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‘Expel or kill’: Racist attacks target Palestinian Israeli town after far-right election triumphs Open in fullscreen

The New Arab Staff

‘Expel or kill’: Racist attacks target Palestinian Israeli town after far-right election triumphs

Palestinian villages and property targeted by racist attacks [Getty]

Date of publication: 25 March, 2021

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The acts of vandalism took place as far-right parties looked likely to enter parliament following Israel’s fourth election in two years.

Dozens of cars had their tires punctured and some sprayed with racist tags in a Palestinian Israeli town on Wednesday evening, as Israel's far-right political party celebrated successes in a parliamentary vote held earlier this week.

The acts of vandalism took place as far-right parties looked likely to enter parliament following Israel's fourth election in two years. The far-right Religious Zionism, an electoral list consisting of three parties running as a "technical bloc", is poised to win six to seven seats in Israel's Knesset according to exit polls.

Representatives of the Meretz Party - a left-wing, social-democratic and green political union - blamed Prime Minister Benjamin Netanyahu for the attacks, which took place in the town of Kafr Qasim. 

Meretz's head, Nitzan Horowitz, drew a line between the vandalism and the election of Ben Gvir's extreme-right Kahanist Otzma Yehudit party, which Netanyahu wants as a partner in his coalition.

"Dozens of vehicles were spray-painted and punctured. For what? Why? Blind hatred, sick racism. And those who give it backing are the favoured partners of the corrupt one," Horowitz said, referring to Netanyahu who is facing trial for alleged corruption.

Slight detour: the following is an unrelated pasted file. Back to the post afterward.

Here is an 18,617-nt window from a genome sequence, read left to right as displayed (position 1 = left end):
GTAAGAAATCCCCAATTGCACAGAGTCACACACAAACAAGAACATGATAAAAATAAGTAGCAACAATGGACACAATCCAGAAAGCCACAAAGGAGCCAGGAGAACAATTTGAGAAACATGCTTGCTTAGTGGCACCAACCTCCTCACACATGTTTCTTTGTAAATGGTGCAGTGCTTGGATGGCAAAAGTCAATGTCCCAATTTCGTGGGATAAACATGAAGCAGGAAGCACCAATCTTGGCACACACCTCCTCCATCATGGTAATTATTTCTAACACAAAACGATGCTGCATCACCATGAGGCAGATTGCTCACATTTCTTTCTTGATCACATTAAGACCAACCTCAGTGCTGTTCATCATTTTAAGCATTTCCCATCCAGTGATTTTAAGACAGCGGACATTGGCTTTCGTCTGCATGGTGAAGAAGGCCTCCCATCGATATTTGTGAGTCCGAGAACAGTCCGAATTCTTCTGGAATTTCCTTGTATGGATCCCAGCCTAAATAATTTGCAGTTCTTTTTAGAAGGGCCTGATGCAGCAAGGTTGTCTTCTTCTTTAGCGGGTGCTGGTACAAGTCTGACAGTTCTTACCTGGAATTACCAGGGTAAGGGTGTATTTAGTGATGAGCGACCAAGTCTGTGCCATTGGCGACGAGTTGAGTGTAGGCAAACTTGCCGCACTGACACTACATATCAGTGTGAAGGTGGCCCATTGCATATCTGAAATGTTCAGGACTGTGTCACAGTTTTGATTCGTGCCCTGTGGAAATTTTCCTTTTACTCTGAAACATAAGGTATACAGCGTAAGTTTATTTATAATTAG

Read also: UN list of shame 'overlooks Israeli military abuses against children': experts

Attacks against Palestinian villages and property, often referred to as "price-tag" campaigns, are a regular occurrence in the West Bank but are less common in Palestinian towns in Israel.

Those accused of the attacks are often members or sympathisers of a party led by Ben Gvir's, which advocated for the expulsion of "disloyal" Palestinian Israelis and run in the elections as part of the Religious Zionism bloc.

Violence toward Palestinians spiked in recent months following the death of 16-year-old settler Ahuvia Sandak in December during a police chase. The car in which Sandak was riding in crashed after he and several others allegedly hurled rocks at Palestinians.

On 20 March, Israeli settlers stormed the Palestinian town of Beit Iksa, near Jerusalem, torching two cars and spray-painting graffiti that read "Greetings from Ahuvia", with a Star of David drawn next to it.

Earlier this month, an 11-year-old girl from the Palestinian village of Madama, near Nablus, was seriously wounded and had to be treated for injuries to her head after settlers stormed the village.

In a separate incident, Israeli soldiers shot and killed Atef Hanaysheh, a 42-year-old Palestinian man after he reportedly threw stones at them during a protest against settlement activity in the village of Beit Dajan near Nablus.

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